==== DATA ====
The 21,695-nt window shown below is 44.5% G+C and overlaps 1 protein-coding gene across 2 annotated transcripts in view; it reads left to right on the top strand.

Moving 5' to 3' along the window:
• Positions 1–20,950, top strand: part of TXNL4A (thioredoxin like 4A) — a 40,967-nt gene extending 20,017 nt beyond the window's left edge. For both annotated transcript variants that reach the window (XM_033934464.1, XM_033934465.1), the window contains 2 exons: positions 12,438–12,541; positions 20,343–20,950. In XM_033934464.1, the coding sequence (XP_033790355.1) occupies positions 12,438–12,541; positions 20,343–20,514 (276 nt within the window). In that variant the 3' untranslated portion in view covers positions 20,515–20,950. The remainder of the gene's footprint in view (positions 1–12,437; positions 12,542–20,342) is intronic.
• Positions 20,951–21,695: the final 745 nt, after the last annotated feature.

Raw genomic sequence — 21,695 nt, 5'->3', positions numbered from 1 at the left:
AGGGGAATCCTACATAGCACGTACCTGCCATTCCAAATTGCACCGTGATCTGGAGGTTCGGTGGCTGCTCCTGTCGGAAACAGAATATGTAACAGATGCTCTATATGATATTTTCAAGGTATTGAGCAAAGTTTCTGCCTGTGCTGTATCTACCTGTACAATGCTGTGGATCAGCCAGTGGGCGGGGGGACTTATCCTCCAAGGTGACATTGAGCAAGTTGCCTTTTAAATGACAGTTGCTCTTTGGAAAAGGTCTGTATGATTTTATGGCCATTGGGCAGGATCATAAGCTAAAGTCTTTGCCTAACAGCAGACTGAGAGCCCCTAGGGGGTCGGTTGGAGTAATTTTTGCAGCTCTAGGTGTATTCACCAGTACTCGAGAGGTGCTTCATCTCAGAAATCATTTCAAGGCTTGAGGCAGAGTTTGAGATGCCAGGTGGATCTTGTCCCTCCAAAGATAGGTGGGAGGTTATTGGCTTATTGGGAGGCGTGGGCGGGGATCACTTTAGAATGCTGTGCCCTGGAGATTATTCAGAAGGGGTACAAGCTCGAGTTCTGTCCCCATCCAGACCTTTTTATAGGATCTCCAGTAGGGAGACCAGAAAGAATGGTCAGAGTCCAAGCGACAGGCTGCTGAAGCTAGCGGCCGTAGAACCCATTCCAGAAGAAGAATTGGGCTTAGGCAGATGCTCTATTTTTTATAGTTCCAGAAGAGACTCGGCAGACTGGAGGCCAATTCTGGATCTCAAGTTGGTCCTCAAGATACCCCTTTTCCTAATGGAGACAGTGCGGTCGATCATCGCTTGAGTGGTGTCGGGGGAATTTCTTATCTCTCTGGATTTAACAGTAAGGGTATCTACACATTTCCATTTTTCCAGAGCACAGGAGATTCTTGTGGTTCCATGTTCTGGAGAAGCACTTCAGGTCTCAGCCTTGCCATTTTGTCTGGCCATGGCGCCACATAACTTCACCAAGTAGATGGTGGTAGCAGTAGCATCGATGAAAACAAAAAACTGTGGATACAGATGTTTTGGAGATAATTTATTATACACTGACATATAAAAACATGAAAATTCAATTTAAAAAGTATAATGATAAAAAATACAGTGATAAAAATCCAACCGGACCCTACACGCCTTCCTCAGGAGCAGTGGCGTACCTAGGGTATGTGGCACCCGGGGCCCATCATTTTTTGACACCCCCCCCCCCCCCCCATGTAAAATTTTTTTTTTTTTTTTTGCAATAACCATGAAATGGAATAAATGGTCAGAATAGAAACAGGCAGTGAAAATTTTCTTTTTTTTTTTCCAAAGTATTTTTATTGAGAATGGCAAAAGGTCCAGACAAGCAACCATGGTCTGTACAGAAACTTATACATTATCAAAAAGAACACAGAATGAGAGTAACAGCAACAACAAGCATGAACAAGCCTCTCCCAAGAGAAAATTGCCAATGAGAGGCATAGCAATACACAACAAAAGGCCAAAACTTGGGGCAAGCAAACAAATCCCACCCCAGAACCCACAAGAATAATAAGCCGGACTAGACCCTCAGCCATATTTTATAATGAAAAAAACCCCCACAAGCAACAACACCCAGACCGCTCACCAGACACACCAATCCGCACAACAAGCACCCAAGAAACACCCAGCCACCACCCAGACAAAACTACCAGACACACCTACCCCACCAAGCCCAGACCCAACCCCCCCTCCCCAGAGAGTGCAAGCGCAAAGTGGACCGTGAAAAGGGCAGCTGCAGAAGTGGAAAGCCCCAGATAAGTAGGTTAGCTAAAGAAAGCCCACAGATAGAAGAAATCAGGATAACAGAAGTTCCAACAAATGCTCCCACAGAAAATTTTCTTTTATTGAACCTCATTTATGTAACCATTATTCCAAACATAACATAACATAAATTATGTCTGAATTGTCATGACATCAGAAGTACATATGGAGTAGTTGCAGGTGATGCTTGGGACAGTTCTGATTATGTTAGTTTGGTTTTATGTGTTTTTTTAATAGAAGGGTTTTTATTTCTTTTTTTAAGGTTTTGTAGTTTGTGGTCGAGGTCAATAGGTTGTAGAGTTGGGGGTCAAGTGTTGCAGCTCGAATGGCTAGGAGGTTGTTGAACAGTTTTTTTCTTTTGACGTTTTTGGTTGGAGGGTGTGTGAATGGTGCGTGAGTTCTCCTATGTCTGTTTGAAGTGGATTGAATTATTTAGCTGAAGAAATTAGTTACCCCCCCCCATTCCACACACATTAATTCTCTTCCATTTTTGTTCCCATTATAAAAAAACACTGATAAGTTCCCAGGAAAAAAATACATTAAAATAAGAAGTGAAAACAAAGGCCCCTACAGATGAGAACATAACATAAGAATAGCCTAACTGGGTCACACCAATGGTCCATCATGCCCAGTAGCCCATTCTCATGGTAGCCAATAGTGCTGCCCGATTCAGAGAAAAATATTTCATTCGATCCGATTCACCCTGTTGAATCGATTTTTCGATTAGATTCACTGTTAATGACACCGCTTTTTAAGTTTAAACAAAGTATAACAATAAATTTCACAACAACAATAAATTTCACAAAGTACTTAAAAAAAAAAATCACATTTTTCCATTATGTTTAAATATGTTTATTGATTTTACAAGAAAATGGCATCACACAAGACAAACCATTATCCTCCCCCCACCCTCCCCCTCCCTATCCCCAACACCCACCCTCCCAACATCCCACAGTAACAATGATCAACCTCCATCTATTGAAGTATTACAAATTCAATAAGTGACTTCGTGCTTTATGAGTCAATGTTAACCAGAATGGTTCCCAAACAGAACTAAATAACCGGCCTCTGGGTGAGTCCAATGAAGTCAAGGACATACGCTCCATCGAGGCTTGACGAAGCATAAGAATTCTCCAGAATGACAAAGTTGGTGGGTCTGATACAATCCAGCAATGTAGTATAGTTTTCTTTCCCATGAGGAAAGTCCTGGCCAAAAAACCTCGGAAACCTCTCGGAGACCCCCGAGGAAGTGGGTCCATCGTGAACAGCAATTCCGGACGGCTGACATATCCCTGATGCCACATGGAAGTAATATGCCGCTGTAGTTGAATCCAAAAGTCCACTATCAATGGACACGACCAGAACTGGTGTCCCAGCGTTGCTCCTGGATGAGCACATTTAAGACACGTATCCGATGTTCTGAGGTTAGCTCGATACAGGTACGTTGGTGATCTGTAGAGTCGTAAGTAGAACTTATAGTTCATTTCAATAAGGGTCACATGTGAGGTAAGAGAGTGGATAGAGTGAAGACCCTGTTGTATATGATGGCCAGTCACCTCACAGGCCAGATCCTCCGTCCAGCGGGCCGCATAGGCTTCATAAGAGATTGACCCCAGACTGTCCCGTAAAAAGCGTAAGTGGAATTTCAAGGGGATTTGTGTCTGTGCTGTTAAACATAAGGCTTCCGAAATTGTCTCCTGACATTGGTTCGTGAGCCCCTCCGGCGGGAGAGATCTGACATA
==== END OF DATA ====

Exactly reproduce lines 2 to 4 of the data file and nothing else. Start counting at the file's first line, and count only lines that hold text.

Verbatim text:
Moving 5' to 3' along the window:
• Positions 1–20,950, top strand: part of TXNL4A (thioredoxin like 4A) — a 40,967-nt gene extending 20,017 nt beyond the window's left edge. For both annotated transcript variants that reach the window (XM_033934464.1, XM_033934465.1), the window contains 2 exons: positions 12,438–12,541; positions 20,343–20,950. In XM_033934464.1, the coding sequence (XP_033790355.1) occupies positions 12,438–12,541; positions 20,343–20,514 (276 nt within the window). In that variant the 3' untranslated portion in view covers positions 20,515–20,950. The remainder of the gene's footprint in view (positions 1–12,437; positions 12,542–20,342) is intronic.
• Positions 20,951–21,695: the final 745 nt, after the last annotated feature.